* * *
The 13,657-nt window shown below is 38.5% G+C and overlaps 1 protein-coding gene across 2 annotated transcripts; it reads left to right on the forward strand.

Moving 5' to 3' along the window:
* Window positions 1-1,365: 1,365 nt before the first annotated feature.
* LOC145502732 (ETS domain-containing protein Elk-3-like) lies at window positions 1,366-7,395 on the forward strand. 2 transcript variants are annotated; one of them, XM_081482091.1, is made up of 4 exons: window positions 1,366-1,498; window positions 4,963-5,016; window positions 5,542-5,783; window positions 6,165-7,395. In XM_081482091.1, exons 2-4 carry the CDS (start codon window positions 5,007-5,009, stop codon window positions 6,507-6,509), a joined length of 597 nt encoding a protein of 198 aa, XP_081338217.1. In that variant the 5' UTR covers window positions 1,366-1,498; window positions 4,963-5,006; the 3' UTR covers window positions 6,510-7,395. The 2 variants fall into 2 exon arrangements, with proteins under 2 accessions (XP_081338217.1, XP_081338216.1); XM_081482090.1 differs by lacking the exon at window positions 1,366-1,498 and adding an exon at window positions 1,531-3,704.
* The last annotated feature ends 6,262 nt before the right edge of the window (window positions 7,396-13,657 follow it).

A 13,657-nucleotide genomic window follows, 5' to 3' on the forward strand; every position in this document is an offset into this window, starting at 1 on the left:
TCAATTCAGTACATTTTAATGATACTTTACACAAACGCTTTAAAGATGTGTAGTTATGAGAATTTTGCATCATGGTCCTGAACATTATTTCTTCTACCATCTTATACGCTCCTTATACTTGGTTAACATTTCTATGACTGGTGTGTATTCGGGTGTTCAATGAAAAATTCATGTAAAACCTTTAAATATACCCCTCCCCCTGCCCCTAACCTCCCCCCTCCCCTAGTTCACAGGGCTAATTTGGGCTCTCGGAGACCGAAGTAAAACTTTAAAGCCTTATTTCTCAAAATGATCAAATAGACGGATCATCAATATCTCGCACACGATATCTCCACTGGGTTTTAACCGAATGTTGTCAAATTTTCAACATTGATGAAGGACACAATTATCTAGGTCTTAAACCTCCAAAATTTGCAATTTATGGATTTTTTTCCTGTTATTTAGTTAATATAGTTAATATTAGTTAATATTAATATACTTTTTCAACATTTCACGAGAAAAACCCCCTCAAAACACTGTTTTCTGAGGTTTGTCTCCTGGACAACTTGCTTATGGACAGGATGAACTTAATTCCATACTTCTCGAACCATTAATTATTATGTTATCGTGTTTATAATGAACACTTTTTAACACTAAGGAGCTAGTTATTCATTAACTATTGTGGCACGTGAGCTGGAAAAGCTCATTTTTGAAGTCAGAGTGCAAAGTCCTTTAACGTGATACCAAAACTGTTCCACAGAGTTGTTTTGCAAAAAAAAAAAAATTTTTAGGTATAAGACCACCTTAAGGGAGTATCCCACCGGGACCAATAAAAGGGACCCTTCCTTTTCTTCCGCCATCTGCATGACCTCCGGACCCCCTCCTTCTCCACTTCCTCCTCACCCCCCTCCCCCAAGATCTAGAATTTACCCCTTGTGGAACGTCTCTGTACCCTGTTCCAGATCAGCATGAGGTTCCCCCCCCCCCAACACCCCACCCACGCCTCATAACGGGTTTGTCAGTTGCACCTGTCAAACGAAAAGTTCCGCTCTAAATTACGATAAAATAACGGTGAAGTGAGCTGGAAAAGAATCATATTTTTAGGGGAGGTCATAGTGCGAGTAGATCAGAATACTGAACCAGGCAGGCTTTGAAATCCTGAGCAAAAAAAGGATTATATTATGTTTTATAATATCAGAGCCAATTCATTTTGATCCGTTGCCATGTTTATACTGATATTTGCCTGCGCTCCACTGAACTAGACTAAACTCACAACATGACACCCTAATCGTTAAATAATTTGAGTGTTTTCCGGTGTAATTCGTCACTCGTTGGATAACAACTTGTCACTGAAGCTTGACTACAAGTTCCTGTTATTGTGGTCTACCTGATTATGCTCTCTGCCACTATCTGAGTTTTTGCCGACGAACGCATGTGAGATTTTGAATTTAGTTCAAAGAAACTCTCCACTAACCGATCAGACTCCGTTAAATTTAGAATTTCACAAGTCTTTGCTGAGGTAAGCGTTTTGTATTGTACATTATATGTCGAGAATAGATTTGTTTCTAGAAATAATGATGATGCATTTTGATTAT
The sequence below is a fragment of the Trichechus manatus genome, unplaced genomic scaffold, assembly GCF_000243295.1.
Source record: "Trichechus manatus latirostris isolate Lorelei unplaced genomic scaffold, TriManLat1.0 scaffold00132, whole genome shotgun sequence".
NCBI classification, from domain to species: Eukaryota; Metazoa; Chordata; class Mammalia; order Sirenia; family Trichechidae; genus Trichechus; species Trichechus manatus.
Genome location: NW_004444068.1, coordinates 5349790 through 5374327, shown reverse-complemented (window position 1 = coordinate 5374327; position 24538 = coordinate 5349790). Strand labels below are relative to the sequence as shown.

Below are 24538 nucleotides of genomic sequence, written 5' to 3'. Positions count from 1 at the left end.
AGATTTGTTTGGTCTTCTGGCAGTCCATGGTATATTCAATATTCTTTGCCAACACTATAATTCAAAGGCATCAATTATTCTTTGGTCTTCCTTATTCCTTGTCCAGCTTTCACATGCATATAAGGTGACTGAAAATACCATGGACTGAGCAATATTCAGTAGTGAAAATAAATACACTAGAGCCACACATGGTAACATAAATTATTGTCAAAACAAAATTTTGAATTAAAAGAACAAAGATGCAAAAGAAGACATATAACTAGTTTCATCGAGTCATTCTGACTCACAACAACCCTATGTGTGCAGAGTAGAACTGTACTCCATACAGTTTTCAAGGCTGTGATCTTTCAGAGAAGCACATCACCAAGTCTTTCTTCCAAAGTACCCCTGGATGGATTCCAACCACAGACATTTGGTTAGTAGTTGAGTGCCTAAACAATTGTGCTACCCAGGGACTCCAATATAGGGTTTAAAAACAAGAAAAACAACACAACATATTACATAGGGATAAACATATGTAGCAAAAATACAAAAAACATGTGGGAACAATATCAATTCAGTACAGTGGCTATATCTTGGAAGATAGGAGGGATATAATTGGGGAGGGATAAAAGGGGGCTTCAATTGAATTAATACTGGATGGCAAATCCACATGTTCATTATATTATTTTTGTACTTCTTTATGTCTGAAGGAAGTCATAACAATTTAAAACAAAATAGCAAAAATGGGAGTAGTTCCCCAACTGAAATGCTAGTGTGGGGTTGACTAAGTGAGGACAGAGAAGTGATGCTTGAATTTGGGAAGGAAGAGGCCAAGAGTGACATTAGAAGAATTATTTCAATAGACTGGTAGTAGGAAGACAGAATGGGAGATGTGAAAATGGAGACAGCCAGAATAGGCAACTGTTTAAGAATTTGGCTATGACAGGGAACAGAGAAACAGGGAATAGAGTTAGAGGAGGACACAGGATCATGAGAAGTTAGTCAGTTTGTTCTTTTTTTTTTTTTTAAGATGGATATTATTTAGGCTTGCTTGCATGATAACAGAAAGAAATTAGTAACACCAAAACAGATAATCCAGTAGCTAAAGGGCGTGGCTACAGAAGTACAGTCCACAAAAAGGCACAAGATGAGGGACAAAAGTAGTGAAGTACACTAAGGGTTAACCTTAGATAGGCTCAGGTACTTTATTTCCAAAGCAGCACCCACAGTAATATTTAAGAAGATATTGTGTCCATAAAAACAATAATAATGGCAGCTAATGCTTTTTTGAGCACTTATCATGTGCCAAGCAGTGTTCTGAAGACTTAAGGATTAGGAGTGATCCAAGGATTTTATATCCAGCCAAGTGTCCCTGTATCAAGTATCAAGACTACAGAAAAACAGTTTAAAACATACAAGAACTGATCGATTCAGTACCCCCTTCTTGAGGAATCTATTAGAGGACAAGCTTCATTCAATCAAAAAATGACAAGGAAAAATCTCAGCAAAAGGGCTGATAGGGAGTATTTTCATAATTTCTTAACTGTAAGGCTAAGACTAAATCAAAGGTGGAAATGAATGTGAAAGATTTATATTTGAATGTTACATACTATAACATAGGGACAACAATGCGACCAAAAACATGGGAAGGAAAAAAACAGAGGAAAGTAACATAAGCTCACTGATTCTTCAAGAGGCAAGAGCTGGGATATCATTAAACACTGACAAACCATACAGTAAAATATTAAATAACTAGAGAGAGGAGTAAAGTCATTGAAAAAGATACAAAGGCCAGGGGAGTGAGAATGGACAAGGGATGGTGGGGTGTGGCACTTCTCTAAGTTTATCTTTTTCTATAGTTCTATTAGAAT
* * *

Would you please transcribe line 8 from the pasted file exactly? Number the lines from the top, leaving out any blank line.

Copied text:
The sequence below is a fragment of the Trichechus manatus genome, unplaced genomic scaffold, assembly GCF_000243295.1.